Celebrating A #HeForShe: Dr. Babatunde Osotimehin
"In Dr. Babatunde we had a male feminist who walked the talk, and who deepened the discourse on the role of men and boys in the fights for gender equality and women’s empowerment. He was a true #HeforShe champion and a brother in our fight for gender equality and women’s empowerment…" — Phumzile Mlambo-Ngcuka, UN Women Executive Director
A few weeks ago, I attended Dr. Babatunde Osotimehin’s funeral. Until his death, Dr. Osotimehin was the Executive Director of the United Nations Population Fund (UNFPA). UNFPA is the vanguard agency for delivering a world where every pregnancy is safe and every young person’s potential is fulfilled. While I have admired Dr. Osotimehin’s work the past few years, his funeral allowed me to deeply reflect on the magnitude of his advocacy for women. In today’s world where discourse on women’s rights is increasingly “on trend” in the development world, it is easy for anyone to throw around buzzwords about empowering girls and women for social and political capital. A precious few actually walk the gender equality talk. Dr. Osotimehin was undeniably one of the few.
Dr. Osotimehin’s legacy rests at the intersection of public health, youth empowerment and gender equality. He completed a medical degree at the University of Ibadan and a doctorate degree in medicine at the University of Birmingham. Dr. Osotimehin also earned a number of prestigious academic fellowships, including a Post-Doctoral Fellowship at Cornell Medical School in the USA. Despite the various opportunities accessible to Dr. Osotimehin in the West, he chose to return to Nigeria where he served as a lecturer, and eventually provost, at his alma mater, the University of Ibadan (College of Medicine). In 2008, Dr. Osotimehin transitioned from the world of academia, to the policy space, initially as the CEO of the National Agency for the Control of AIDs, and eventually as Nigeria’s Minister of Health.
As a policy maker, Dr. Osotimehin was dedicated to the idea that quality health care is an integral part of women’s rights. For example, during his tenure as the Minister of Health, Nigeria had the largest malaria disease burden in Africa. Dr. Osotimehin’s advocacy secured $1 billion from different sources to combat the disease. From these funds, he ensured free medication was provided to pregnant women suffering from malaria. Due to his various contributions to the health sector (including contributing to 90% of the progress made to eradicate polio worldwide 2009), Dr. Osotimehin received one of the country’s highest honors: Officer of the Order of the Niger (OON).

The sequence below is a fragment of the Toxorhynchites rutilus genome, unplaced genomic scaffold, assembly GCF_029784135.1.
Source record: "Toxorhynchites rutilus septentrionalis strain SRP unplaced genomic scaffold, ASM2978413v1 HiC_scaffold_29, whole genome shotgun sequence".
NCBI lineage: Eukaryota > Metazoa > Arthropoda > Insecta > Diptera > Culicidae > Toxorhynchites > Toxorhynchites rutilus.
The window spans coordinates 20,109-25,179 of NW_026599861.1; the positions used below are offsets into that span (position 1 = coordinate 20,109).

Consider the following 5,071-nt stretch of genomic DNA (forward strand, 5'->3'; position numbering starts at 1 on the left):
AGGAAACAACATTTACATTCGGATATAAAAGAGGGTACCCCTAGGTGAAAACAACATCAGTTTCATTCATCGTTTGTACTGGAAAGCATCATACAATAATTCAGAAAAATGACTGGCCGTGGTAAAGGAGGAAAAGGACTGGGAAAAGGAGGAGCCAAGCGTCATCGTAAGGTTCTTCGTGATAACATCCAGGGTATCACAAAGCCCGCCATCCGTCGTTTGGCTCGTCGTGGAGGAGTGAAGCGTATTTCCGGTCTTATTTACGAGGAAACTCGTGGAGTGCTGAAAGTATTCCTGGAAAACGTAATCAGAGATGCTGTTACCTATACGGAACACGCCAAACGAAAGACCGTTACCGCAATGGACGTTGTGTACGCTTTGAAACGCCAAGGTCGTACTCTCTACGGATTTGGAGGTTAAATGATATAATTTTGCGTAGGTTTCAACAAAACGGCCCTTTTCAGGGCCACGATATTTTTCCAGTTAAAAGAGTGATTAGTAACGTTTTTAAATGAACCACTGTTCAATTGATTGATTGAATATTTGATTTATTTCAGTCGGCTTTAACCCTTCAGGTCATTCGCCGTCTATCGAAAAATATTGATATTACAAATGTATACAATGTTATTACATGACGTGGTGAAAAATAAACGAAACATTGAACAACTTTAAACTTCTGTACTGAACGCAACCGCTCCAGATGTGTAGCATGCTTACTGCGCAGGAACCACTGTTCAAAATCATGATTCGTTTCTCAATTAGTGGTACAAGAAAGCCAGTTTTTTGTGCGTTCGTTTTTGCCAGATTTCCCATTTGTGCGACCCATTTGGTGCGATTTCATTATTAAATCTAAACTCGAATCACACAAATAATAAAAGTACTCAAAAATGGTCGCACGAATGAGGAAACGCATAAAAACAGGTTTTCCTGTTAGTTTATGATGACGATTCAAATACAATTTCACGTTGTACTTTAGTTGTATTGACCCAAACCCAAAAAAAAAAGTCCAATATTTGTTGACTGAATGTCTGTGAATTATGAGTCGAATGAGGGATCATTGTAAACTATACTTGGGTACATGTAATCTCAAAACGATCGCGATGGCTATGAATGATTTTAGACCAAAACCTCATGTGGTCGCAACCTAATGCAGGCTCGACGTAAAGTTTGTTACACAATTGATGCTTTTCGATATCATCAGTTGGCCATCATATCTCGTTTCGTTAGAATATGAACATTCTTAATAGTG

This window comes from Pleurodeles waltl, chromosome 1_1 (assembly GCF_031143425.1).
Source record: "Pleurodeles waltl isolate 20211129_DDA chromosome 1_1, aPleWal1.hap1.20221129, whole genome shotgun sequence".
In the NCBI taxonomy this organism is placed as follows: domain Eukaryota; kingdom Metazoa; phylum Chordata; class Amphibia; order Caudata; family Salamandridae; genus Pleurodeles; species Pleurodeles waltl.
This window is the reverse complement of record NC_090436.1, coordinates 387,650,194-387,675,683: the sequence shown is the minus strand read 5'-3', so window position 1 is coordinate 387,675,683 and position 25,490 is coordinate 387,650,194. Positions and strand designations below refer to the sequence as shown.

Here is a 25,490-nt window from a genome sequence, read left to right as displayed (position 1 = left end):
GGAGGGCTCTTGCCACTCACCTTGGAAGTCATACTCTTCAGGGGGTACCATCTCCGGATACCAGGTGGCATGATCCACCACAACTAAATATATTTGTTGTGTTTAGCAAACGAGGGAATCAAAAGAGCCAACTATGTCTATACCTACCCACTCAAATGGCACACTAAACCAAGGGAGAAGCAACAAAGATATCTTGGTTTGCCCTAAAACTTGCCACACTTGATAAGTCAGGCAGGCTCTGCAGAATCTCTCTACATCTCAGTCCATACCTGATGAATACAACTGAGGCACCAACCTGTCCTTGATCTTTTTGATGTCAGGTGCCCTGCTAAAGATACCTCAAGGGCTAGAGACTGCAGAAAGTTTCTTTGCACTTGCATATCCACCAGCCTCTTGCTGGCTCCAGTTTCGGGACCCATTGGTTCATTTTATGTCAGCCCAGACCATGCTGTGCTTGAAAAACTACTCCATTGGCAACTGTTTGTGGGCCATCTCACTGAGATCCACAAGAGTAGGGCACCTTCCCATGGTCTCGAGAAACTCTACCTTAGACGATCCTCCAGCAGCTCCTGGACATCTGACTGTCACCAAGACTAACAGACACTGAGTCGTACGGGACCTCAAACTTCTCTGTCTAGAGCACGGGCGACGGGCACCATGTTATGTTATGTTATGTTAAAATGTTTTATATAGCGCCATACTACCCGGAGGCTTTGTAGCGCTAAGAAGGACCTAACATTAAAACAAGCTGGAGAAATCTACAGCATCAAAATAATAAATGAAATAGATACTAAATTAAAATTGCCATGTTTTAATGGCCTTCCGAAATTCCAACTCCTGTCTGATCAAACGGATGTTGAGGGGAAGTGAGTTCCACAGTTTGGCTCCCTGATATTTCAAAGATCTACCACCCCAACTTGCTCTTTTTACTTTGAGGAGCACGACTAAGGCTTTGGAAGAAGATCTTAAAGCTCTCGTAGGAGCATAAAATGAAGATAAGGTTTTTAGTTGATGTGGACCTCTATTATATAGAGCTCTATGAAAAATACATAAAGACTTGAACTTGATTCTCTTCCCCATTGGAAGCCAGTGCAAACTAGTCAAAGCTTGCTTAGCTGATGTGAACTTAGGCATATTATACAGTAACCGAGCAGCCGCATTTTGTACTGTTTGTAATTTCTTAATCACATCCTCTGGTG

As the Executive Director of UNFPA, the ‘Honorary Woman’—as he preferred to call himself—actively advocated three major goals: zero preventable maternal deaths, zero unmet demand for family planning and the elimination of harmful practices against women and girls. Under his leadership, UNFPA placed special emphasis on adolescent girls. He boldly tackled sensitive issues like female genital mutilation and sexual and reproductive health; and championed education and decision making power for women and girls.
Dr. Osotimehin was key to ensuring the adoption of the Motevideo Consensus on Population and Development in 2013: a wide-ranging agreement that amongst other goals aimed to increase access to sexual and reproductive rights, achieve gender equality, empower youth; and to recognize the correlation between population issues and development.
In situations of humanitarian crises, women and girls are some of the most vulnerable segments of the populations and often lack access to reproductive and other health care services. Dr. Osotimehin recognized these vulnerabilities, and under his direction, UNFPA took tangible steps to ensure women and girl’s health rights were protected during large-scale disasters. During the Ebola outbreak for example, UNFPA provided emergency reproductive health kits and clean delivery kits in affected countries. Following the outbreak, UNFPA began an extensive program to improve midwifery skills and services in West Africa. Similarly, after the World Health Organization declared Zika a public health emergency in 2016, UNFPA ensured access to voluntary family planning and other forms of reproductive health care in affected regions.
Dr. Osotimehin’s interest in women’s rights was broad and far-reaching. During his tenure, UNFPA partnered with UN Women to launch The Joint Global Programme on Essential Services for Women and Girls Subject to Violence: a four-year programme that aims to improve the quality of and access to essential services for women and girls who have experienced violence; and to reach global consensus on guidelines for responding to gender-based violence.
But Dr. Osotimehin was not just an advocate for women in his public life: getting to hear from some of the women closest to him, solidified my respect for his progressive stance on women. In a legacy for her father, Omolola Arokodare (nee Osotimehin), noted: “I remember the many arguments between my Mum and Dad about his unconventional parenting and he would always say proudly: I am raising my daughter for life—not for marriage only.” Speaking about the relationship between her father and mother, Mrs. Arokodare added: “Dad was responsible for spotting all the adverts of the jobs she would later undertake…such was his love for his woman! He wanted her to soar and excel…Their intellectual banter was unparalleled; he reveled in the fact that she had a voice; an opinion and allowed her to be herself.”
It is said the measure of a man is what he said, what he did, and what others said about him: on all fronts Dr. Osotimehin was indeed a #HeForShe and will be greatly missed. He is without a doubt one of the most progressive Nigerian males I have every come across, and I am profoundly inspired by his legacy.